Over a career spanning four decades, Forster produced a remarkably focused body of work exploring the nature of painting: painting as object, painting as colour and light, and as a physical performance. The exhibition features works from the late 1960s and early 1970s, bringing together Forster’s paintings on linen and his monumental silk scrolls which together reveal a combination of extraordinary formal innovation and conceptual complexity.
Noel Forster had his own term to describe his work: ‘para-physical’ painting. His paintings seek neither to enter into pure abstraction nor to represent the world around us, but rather to capture through embodied mark-making our sensations or perceptions of the physical world. His compositions, built from repeated gestures of manual application of arcs of colour onto linen or silk, investigate both the material physicality of painting and the dynamic, mysterious images that his paintings create. Forster once wrote that his ‘objective studies – of light in painting, of mapping fields onto each other, of the representation of pictorial space, and of manual activity as a part of creative behaviour, came together in an approach that crystallised in the paintings’. In these works, theory and praxis are united through an ongoing exploration of the act of painting and its creation.
As well as providing a revelatory insight into Forster’s interrogation of painting and its core meaning, this exhibition highlights a key moment of experimentation and discovery in the artist’s career. When in 1970 Forster hung out a hundred feet of Shantung silk in his studio in the Fens (eastern England), the impulse to paint the whole length of the material resulted in what he realised was a transformation of the original object. This creative act entailed the same process – a repetitive sweep of the arm – which produced the nets of light and colour existing on the surface of Forster’s linen canvases. However, untethered from the conventions of display handed down from Western representational art, Forster described the silk scrolls as ‘living things’ that ‘subsist on the natural elements of light and air more obviously than a stretched canvas’. Inspired by the discovery of radically different display conventions in oriental art, he invited exhibitors to present the scrolls in whichever way they chose. The resulting works were later shown to the public – either stretched out to fill the length of the room or hanging from floor to ceiling – in a number of important institutions including the Camden Arts Centre (1972), Kunsthalle Bern (1973) and Kunsthalle Basel (1975). The performative element of the scrolls’ installation extends Forster’s concern with the physical act of painting in an exciting and original way.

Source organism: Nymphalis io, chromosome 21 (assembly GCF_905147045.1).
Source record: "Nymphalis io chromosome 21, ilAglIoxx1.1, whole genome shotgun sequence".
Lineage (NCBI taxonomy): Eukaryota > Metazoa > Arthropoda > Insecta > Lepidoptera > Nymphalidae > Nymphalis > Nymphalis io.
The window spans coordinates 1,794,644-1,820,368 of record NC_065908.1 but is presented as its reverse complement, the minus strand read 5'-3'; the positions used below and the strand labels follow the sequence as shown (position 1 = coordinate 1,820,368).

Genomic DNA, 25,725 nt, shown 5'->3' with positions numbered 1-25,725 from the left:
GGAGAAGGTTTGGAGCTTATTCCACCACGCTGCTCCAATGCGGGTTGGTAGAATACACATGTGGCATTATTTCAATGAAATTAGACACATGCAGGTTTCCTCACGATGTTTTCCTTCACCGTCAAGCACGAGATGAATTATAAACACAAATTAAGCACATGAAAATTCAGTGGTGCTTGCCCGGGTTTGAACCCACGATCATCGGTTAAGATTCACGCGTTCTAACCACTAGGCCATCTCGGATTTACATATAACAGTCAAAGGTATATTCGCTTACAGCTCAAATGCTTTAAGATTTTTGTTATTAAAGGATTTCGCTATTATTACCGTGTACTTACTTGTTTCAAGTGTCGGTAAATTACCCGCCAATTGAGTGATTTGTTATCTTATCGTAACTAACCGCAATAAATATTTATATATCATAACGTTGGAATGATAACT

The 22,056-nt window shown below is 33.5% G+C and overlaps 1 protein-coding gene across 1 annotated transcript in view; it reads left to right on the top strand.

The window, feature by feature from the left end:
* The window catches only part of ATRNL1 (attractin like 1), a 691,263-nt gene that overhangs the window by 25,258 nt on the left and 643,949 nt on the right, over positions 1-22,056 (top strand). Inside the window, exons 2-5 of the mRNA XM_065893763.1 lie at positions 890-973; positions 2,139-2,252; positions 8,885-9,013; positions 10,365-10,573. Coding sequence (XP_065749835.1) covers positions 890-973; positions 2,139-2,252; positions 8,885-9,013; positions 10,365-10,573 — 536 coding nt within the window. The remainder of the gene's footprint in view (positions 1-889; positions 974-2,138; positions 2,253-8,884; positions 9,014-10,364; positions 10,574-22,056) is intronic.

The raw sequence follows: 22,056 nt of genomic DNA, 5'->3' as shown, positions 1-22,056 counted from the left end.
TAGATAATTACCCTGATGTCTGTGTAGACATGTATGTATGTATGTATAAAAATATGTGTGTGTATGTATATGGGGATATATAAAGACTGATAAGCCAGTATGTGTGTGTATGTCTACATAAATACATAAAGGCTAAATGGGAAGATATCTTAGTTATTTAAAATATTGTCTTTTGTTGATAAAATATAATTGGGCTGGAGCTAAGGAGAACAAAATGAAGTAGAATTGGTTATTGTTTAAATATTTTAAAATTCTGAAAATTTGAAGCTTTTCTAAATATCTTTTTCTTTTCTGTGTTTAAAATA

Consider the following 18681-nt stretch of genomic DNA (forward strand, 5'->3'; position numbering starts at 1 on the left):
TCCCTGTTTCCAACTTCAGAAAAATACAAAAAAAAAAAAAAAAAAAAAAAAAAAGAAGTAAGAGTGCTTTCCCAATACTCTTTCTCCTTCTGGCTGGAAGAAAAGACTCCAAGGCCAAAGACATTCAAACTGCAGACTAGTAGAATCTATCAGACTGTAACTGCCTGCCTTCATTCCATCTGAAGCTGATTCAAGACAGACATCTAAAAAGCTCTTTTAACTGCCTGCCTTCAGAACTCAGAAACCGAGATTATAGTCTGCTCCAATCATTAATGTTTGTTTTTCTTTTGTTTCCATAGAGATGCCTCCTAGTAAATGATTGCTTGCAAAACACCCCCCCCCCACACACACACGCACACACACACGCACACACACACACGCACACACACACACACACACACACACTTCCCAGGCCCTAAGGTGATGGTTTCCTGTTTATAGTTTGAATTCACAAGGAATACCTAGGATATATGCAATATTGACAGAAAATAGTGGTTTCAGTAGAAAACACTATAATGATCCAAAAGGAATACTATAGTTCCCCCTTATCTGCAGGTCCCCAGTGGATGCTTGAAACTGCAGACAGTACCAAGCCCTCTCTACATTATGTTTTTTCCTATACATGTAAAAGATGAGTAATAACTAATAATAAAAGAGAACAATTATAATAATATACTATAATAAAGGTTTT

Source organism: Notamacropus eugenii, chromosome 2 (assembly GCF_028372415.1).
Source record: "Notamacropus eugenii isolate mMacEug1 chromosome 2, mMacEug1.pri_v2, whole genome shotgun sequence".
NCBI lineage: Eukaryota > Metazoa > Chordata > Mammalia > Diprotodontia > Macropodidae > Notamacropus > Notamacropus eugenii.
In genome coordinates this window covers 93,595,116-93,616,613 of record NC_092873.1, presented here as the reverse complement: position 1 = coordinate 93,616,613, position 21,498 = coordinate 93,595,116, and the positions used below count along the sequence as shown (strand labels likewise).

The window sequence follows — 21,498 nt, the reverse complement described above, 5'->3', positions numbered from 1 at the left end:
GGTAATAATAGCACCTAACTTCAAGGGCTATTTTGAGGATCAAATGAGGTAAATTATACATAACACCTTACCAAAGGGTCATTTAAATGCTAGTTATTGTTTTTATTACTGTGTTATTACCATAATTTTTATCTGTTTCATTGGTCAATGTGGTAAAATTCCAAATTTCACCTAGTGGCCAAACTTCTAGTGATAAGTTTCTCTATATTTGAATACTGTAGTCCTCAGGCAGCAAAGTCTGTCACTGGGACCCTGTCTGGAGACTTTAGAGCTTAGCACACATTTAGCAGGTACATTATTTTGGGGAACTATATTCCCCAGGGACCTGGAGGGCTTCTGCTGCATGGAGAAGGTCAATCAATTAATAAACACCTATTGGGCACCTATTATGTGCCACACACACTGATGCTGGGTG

The paintings in this exhibition – both wall-based linen works and monumental silk scrolls – encapsulate the centrality of the natural world and life itself to Forster’s unique mode of abstraction. Made shortly after Forster returned to England from his year-long residency in Minneapolis, the unfurled lengths of silk evoke memories of mid-Western America with its snow-ploughed roads and fields and open skies, as well as the vast flat landscape of the Fens studio where Forster devised his first scroll. Similarly, the sweeping horizontal lines painted by hand onto stretched linen canvases seem to reflect something of the sensation of movement through and the quality of light in the physical world. As Forster himself wrote in 1969: ‘My work renews itself with reference to life … Painting acts as a creative flux for this varied source material, tempering it, but to me the paintings themselves are ephemeral, shadows of a performance…’.